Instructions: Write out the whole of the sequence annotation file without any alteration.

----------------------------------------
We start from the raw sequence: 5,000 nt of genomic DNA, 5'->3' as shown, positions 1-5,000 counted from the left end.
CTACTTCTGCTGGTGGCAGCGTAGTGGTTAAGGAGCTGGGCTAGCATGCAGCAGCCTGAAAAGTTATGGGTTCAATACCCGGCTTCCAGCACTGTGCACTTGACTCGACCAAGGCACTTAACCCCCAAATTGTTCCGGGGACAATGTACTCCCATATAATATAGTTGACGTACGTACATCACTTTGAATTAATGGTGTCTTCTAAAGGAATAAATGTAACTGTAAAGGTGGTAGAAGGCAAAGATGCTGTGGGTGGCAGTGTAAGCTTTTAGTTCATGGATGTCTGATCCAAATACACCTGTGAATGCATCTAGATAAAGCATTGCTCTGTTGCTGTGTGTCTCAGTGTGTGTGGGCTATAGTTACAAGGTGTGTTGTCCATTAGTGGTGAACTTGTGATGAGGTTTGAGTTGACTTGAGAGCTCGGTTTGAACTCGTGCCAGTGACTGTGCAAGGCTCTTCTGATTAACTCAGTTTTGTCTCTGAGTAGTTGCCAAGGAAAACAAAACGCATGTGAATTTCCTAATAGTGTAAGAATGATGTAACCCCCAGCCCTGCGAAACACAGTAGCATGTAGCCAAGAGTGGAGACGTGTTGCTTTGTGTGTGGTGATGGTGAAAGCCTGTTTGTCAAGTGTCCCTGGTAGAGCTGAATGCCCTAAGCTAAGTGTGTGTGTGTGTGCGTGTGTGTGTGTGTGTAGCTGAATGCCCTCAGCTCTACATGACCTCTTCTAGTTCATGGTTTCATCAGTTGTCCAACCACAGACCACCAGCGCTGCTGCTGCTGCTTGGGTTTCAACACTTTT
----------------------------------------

We start from the raw sequence: 5,000 nt of genomic DNA, 5'->3' as shown, positions 1-5,000 counted from the left end.
CTACTTCTGCTGGTGGCAGCGTAGTGGTTAAGGAGCTGGGCTAGCATGCAGCAGCCTGAAAAGTTATGGGTTCAATACCCGGCTTCCAGCACTGTGCACTTGACTCGACCAAGGCACTTAACCCCCAAATTGTTCCGGGGACAATGTACTCCCATATAATATAGTTGACGTACGTACATCACTTTGAATTAATGGTGTCTTCTAAAGGAATAAATGTAACTGTAAAGGTGGTAGAAGGCAAAGATGCTGTGGGTGGCAGTGTAAGCTTTTAGTTCATGGATGTCTGATCCAAATACACCTGTGAATGCATCTAGATAAAGCATTGCTCTGTTGCTGTGTGTCTCAGTGTGTGTGGGCTATAGTTACAAGGTGTGTTGTCCATTAGTGGTGAACTTGTGATGAGGTTTGAGTTGACTTGAGAGCTCGGTTTGAACTCGTGCCAGTGACTGTGCAAGGCTCTTCTGATTAACTCAGTTTTGTCTCTGAGTAGTTGCCAAGGAAAACAAAACGCATGTGAATTTCCTAATAGTGTAAGAATGATGTAACCCCCAGCCCTGCGAAACACAGTAGCATGTAGCCAAGAGTGGAGACGTGTTGCTTTGTGTGTGGTGATGGTGAAAGCCTGTTTGTCAAGTGTCCCTGGTAGAGCTGAATGCCCTAAGCTAAGTGTGTGTGTGTGTGCGTGTGTGTGTGTGTGTAGCTGAATGCCCTCAGCTCTACATGACCTCTTCTAGTTCATGGTTTCATCAGTTGTCCAACCACAGACCACCAGCGCTGCTGCTGCTGCTTGGGTTTCAACACTTTT